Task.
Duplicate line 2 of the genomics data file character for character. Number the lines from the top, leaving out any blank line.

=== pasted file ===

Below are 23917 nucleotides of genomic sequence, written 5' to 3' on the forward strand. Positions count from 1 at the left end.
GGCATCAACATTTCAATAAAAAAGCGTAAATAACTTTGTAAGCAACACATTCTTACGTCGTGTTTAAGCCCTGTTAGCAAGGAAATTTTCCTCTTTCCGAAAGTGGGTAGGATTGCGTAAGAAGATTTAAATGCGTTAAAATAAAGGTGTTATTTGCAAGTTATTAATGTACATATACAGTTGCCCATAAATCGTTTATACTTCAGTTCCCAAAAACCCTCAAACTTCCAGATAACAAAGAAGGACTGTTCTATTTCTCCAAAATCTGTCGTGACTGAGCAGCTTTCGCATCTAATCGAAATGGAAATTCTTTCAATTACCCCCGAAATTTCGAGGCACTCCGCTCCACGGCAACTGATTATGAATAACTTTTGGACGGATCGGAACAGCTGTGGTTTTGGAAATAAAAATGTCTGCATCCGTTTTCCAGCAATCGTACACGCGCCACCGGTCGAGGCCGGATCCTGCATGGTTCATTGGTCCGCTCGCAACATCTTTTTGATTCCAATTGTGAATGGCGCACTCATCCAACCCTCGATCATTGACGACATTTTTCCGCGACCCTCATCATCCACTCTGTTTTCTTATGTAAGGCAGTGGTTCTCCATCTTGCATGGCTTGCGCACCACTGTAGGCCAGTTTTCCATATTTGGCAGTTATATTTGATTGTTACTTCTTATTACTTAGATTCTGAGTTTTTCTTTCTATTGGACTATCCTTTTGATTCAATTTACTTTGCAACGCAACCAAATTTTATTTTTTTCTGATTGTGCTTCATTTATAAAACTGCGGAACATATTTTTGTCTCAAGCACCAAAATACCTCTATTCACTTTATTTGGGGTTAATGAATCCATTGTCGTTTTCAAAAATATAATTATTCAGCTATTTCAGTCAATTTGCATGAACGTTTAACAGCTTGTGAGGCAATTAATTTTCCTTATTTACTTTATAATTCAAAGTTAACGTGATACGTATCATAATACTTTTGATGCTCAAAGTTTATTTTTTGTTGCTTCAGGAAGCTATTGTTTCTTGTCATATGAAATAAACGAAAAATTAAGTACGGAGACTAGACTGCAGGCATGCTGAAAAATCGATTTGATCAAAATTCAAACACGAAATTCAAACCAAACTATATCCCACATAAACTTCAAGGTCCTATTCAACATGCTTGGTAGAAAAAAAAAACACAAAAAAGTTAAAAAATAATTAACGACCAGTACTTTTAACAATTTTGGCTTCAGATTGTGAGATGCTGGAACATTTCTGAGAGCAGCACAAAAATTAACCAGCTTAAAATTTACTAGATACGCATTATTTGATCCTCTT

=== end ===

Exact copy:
GGCATCAACATTTCAATAAAAAAGCGTAAATAACTTTGTAAGCAACACATTCTTACGTCGTGTTTAAGCCCTGTTAGCAAGGAAATTTTCCTCTTTCCGAAAGTGGGTAGGATTGCGTAAGAAGATTTAAATGCGTTAAAATAAAGGTGTTATTTGCAAGTTATTAATGTACATATACAGTTGCCCATAAATCGTTTATACTTCAGTTCCCAAAAACCCTCAAACTTCCAGATAACAAAGAAGGACTGTTCTATTTCTCCAAAATCTGTCGTGACTGAGCAGCTTTCGCATCTAATCGAAATGGAAATTCTTTCAATTACCCCCGAAATTTCGAGGCACTCCGCTCCACGGCAACTGATTATGAATAACTTTTGGACGGATCGGAACAGCTGTGGTTTTGGAAATAAAAATGTCTGCATCCGTTTTCCAGCAATCGTACACGCGCCACCGGTCGAGGCCGGATCCTGCATGGTTCATTGGTCCGCTCGCAACATCTTTTTGATTCCAATTGTGAATGGCGCACTCATCCAACCCTCGATCATTGACGACATTTTTCCGCGACCCTCATCATCCACTCTGTTTTCTTATGTAAGGCAGTGGTTCTCCATCTTGCATGGCTTGCGCACCACTGTAGGCCAGTTTTCCATATTTGGCAGTTATATTTGATTGTTACTTCTTATTACTTAGATTCTGAGTTTTTCTTTCTATTGGACTATCCTTTTGATTCAATTTACTTTGCAACGCAACCAAATTTTATTTTTTTCTGATTGTGCTTCATTTATAAAACTGCGGAACATATTTTTGTCTCAAGCACCAAAATACCTCTATTCACTTTATTTGGGGTTAATGAATCCATTGTCGTTTTCAAAAATATAATTATTCAGCTATTTCAGTCAATTTGCATGAACGTTTAACAGCTTGTGAGGCAATTAATTTTCCTTATTTACTTTATAATTCAAAGTTAACGTGATACGTATCATAATACTTTTGATGCTCAAAGTTTATTTTTTGTTGCTTCAGGAAGCTATTGTTTCTTGTCATATGAAATAAACGAAAAATTAAGTACGGAGACTAGACTGCAGGCATGCTGAAAAATCGATTTGATCAAAATTCAAACACGAAATTCAAACCAAACTATATCCCACATAAACTTCAAGGTCCTATTCAACATGCTTGGTAGAAAAAAAAAACACAAAAAAGTTAAAAAATAATTAACGACCAGTACTTTTAACAATTTTGGCTTCAGATTGTGAGATGCTGGAACATTTCTGAGAGCAGCACAAAAATTAACCAGCTTAAAATTTACTAGATACGCATTATTTGATCCTCTT